Dori Carter and Christina Kim eagled the par-4 No. 1 hole during the third round on Saturday at Marathon Classic presented by Owens Corning and O-I.
The hole at Highland Meadows Golf Club in Sylvania is considered by many LPGA players as one of the tougher holes of the course, given its upward slope toward the green.
Carter said she used a 5-iron on the first tee, hitting the ball 161 yards into the wind.
PHOTO GALLERY: Click here for photos from the third round
PHOTO GALLERY: Click here for more photos from Day 3
“I was just hoping to get it over the ridge, but my caddie and I decided, you’d rather be long on that hole than short,” said Carter, who enters today in a 12-way tie for 43rd (210). “That took an extra club, and I hit it straight. It looked good the whole way, I’ll admit it. It was awesome.”
It’s the first time in tournament history that there were two eagles on No. 1 on the same day, and LPGA statistics annually rank the No. 1 hole as the toughest on the course.
GOOD DEEDS: Charlie Koopman, a 15-year volunteer with the Marathon Classic, helped out a caddie in need on the second day of the tournament.
Koopman has served as a walking scorer through this year’s tournament and crossed paths with Mike Troublefield, a caddie who was in need of a pair of shoes to complete a round.
Troublefield, Koopman explained, had a deformity of his right foot that required he wear supportive footwear all the time. While Troublefield was on the course caddying Friday for Kim Williams, the heel of his high-top sneaker had begun to wear off the leather uppers, and he could not find anyone who wore size 13 sneakers.
“He came up to me and asked, ‘What size shoe do you wear?’ ” Koopman said. “He said, that’s the same size I wear! He showed me his right shoe and he asked me if we could trade shoes so he could finish the rest of the round.”
Koopman agreed and swapped his size 13 Brooks running shoes with Troublefield at the 14th hole, and wore Troublefield’s silver shoes through the remainder of Williams’ round.
“They were comfortable!” Koopman said.
Koopman is an ear, nose, and throat physician at the University of Michigan who lives in Ann Arbor and said that in 15 years of volunteering at the Marathon Classic, he hasn’t had many unusual instances where he has had to assist someone on the course, save for a golfer who had a nose bleed.
Citing doctor-patient confidentiality, Koopman wryly explained that he couldn’t disclose which golfer he treated.
RECARI ON FRINGE: Reigning Marathon Classic champion Beatriz Recari enters the final round as one of 13 golfers tied for 23rd place and is still in the mix to make a run at winning the championship.
Recari stands at 5-under 208 and is six strokes off the lead shared by Lee-Anne Pace and Laura Diaz. Despite trailing by several strokes, she’s not waving a white flag heading into the final round.
“I hit the ball really well, but they just didn’t drop today and that was the theme of today,” Recari said after 1-under 70 round on Saturday. “I think that I will have good karma for tomorrow, and some putts will drop in tomorrow, and I will try and climb up the leaderboard.”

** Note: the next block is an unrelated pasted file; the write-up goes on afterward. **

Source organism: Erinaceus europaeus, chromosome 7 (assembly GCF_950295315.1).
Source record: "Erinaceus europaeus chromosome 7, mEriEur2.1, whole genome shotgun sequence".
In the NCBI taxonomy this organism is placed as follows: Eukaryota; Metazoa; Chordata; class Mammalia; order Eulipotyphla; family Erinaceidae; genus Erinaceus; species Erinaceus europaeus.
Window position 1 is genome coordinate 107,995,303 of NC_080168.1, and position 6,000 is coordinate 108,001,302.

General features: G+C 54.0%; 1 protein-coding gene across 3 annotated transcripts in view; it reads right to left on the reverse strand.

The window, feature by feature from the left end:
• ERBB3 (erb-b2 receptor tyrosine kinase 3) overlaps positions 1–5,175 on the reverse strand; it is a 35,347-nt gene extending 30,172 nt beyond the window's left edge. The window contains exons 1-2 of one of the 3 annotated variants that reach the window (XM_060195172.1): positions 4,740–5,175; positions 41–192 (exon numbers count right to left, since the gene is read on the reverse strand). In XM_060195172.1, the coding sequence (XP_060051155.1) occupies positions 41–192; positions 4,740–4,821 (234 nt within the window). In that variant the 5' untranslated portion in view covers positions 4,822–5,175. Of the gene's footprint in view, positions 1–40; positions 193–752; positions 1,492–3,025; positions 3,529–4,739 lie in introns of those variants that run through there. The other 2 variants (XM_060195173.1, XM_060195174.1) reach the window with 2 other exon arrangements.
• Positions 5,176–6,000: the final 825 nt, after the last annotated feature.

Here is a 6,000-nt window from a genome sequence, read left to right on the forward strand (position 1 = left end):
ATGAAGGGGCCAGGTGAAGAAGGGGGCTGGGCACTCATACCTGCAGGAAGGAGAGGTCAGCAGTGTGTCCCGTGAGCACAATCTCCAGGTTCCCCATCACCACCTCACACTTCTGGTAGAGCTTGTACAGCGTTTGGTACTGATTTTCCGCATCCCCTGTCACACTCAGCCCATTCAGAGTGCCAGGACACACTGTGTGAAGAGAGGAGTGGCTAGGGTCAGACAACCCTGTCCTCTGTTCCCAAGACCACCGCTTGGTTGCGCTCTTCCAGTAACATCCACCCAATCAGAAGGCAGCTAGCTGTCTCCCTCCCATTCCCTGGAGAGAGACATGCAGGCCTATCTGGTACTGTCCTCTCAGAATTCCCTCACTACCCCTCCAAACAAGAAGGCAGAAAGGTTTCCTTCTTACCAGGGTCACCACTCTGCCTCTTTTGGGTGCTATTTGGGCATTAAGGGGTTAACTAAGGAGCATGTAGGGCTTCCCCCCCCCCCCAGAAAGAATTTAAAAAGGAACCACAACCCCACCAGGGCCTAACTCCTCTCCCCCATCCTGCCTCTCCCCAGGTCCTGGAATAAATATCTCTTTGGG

No. 1-ranked Stacy Lewis is among the logjam in 23rd place.
RYU IN HUNT: 2012 Marathon Classic champion So Yeon Ryu knows what it feels like to win at the Highland Meadows Golf Club.
Sitting one stroke behind the leaders, Ryu is in position to make a run at trying to win her second Marathon Classic title in three years.
“Absolutely,” Ryu said when asked if she’s in a good situation to come out the winner. “No matter if I’m playing great right now or not, I still feel comfortable, which means I had a great memory here.
“I just love being here. I can still remember the crowd was really nice to me when I won this tournament.”
She posted a score of 68 on Saturday and sits at 10-under 203, along with Jaye Marie Green.
CONSISTENT KIRK: Australian Katherine Kirk posted a score of 68 for the second straight day to help place her three strokes off the lead with a three-day total of 3-under 205.
Kirk, who had an opening round of 69, worked magic with her putter on Saturday after hitting only four of 14 fairways with her driver and was only 11 of 18 for greens in regulation.
Yet she was still able to put up a red number Saturday after recording four bogeys and seven birdies, including a 12-foot birdie putt on No. 18.
“I don’t know how I shot 68 because I hit it everywhere,” Kirk said. “My driver was all over the map, but I putted really well, so that saved me.”
Kirk knows she can’t afford to struggle with her driver today.
“It’s a lot of good players on the leaderboard right now, so it’s going to take a low one to win this,” she said. “I know what I’ve got to do. It’s just a matter of staying patient and executing.”
NO AGE LIMIT: The eventual winner of this year’s Marathon Classic presented by Owens Corning and O-I will probably fall in the 21-41 age range.
The youngest winner of the LPGA event held in northwest Ohio was Brandie Burton in 1993 when she was 21 years, 5 months, and 26 days old. When Paula Creamer won the top prize in 2008, she was 21 years, 11 months, and 8 days old.
Meg Mallon was 41 years, 3 months, and 25 days old when she claimed victory in 2004 to become the oldest Marathon Classic champion. Patty Sheehan won the 1992 championship when she was 35 years, 7 months, and 8 days old.